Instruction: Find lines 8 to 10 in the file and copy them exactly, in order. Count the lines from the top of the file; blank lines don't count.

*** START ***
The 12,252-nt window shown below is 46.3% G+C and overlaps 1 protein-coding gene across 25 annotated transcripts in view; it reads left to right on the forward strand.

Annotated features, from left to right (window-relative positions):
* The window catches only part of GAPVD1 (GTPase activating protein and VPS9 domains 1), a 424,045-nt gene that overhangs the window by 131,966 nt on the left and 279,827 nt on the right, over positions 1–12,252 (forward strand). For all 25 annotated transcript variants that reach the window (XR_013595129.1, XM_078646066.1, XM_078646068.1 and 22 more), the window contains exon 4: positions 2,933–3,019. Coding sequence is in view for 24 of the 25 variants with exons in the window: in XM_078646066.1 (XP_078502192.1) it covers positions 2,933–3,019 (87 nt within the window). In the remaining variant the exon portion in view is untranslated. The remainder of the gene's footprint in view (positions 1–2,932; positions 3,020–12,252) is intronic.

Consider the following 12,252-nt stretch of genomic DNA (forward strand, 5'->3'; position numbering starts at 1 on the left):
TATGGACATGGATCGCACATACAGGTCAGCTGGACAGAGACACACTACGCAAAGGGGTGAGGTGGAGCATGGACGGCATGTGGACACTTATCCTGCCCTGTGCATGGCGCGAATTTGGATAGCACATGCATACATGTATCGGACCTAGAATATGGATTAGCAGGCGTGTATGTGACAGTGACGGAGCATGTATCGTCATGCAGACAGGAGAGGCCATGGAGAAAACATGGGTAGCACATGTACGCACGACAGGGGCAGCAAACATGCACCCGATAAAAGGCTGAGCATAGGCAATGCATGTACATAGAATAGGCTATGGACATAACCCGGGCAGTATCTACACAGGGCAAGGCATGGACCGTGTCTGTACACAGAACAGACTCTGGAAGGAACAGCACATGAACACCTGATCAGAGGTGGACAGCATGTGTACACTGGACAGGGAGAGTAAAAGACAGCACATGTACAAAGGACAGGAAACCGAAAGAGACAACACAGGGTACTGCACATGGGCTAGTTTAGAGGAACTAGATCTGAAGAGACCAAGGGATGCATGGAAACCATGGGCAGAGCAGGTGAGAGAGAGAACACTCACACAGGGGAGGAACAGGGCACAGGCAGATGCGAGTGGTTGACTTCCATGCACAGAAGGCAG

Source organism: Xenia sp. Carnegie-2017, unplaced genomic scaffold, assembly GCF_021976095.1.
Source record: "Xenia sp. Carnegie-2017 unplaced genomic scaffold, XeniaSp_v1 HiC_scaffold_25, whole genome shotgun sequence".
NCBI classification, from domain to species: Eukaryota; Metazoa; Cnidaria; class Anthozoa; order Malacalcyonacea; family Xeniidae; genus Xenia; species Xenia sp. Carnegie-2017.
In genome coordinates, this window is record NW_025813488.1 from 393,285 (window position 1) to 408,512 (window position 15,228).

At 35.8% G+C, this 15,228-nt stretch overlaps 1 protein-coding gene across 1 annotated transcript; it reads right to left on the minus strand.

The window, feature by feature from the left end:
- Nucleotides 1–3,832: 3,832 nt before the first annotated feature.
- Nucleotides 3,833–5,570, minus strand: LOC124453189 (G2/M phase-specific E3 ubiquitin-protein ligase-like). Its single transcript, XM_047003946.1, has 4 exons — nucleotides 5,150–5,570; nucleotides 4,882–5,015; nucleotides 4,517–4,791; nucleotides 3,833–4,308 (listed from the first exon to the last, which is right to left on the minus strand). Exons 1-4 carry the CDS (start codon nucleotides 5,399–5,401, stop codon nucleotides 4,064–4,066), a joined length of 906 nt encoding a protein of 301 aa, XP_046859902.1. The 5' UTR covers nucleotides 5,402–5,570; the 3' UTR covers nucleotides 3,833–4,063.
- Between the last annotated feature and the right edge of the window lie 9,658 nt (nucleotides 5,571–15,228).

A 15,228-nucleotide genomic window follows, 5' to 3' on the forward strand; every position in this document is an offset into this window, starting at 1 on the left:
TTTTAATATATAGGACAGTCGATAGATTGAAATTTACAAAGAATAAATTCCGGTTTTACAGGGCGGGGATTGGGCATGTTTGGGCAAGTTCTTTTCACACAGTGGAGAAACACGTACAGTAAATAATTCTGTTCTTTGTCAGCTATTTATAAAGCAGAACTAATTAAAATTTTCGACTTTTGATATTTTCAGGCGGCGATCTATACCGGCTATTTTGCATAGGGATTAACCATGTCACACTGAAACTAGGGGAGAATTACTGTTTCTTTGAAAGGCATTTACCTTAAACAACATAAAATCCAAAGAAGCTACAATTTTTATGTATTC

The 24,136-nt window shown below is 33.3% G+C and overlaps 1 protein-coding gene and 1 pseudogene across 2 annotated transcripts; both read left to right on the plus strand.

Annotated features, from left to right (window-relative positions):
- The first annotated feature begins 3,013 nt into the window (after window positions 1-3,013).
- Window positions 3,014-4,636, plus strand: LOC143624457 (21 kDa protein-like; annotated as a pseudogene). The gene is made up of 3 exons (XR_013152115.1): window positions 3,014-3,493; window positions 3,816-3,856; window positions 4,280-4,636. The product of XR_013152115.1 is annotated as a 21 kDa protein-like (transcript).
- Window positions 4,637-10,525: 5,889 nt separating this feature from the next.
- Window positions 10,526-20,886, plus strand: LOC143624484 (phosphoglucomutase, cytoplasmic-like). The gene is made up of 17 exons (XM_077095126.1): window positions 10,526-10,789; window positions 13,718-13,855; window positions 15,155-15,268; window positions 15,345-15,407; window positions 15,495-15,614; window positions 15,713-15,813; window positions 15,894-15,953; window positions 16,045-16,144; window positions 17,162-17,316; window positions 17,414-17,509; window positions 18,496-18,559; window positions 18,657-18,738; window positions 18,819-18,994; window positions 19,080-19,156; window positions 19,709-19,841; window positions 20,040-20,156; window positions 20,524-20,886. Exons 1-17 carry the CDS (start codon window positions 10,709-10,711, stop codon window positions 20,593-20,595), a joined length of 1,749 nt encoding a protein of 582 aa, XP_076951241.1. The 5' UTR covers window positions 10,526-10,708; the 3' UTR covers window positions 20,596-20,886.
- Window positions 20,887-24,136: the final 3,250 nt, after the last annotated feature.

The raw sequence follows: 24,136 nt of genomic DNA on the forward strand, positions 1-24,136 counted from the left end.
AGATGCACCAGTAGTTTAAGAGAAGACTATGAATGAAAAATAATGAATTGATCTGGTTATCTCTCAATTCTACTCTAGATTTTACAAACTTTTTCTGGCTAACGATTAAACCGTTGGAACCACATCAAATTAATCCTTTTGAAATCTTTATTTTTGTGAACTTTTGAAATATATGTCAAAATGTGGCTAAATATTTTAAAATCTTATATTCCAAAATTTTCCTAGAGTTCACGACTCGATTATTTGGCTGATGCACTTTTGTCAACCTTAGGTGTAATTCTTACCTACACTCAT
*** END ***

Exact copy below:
NCBI classification, from domain to species: Eukaryota; Metazoa; Cnidaria; class Anthozoa; order Malacalcyonacea; family Xeniidae; genus Xenia; species Xenia sp. Carnegie-2017.
In genome coordinates, this window is record NW_025813488.1 from 393,285 (window position 1) to 408,512 (window position 15,228).

At 35.8% G+C, this 15,228-nt stretch overlaps 1 protein-coding gene across 1 annotated transcript; it reads right to left on the minus strand.